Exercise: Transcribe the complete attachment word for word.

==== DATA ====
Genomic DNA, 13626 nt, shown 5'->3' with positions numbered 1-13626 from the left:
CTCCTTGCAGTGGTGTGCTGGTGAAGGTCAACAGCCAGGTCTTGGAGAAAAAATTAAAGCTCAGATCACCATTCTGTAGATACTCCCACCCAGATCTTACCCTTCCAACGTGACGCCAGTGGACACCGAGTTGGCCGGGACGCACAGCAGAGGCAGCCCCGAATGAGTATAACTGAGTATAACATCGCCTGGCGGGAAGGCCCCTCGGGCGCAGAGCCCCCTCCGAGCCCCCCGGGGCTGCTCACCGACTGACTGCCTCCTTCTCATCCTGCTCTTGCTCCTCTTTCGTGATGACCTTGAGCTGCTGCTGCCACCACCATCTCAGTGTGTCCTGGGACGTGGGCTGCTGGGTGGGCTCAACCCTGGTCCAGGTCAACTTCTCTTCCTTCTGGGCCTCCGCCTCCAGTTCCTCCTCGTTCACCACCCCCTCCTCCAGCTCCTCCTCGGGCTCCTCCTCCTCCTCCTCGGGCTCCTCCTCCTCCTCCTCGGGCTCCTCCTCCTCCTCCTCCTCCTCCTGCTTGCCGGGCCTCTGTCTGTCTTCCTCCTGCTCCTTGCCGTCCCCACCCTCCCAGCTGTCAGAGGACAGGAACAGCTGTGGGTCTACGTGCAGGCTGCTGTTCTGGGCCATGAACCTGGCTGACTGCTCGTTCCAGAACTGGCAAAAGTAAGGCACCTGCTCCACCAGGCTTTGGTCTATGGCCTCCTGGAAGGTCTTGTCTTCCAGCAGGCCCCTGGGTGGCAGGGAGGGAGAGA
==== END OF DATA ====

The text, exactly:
Genomic DNA, 13626 nt, shown 5'->3' with positions numbered 1-13626 from the left:
CTCCTTGCAGTGGTGTGCTGGTGAAGGTCAACAGCCAGGTCTTGGAGAAAAAATTAAAGCTCAGATCACCATTCTGTAGATACTCCCACCCAGATCTTACCCTTCCAACGTGACGCCAGTGGACACCGAGTTGGCCGGGACGCACAGCAGAGGCAGCCCCGAATGAGTATAACTGAGTATAACATCGCCTGGCGGGAAGGCCCCTCGGGCGCAGAGCCCCCTCCGAGCCCCCCGGGGCTGCTCACCGACTGACTGCCTCCTTCTCATCCTGCTCTTGCTCCTCTTTCGTGATGACCTTGAGCTGCTGCTGCCACCACCATCTCAGTGTGTCCTGGGACGTGGGCTGCTGGGTGGGCTCAACCCTGGTCCAGGTCAACTTCTCTTCCTTCTGGGCCTCCGCCTCCAGTTCCTCCTCGTTCACCACCCCCTCCTCCAGCTCCTCCTCGGGCTCCTCCTCCTCCTCCTCGGGCTCCTCCTCCTCCTCCTCGGGCTCCTCCTCCTCCTCCTCCTCCTCCTGCTTGCCGGGCCTCTGTCTGTCTTCCTCCTGCTCCTTGCCGTCCCCACCCTCCCAGCTGTCAGAGGACAGGAACAGCTGTGGGTCTACGTGCAGGCTGCTGTTCTGGGCCATGAACCTGGCTGACTGCTCGTTCCAGAACTGGCAAAAGTAAGGCACCTGCTCCACCAGGCTTTGGTCTATGGCCTCCTGGAAGGTCTTGTCTTCCAGCAGGCCCCTGGGTGGCAGGGAGGGAGAGA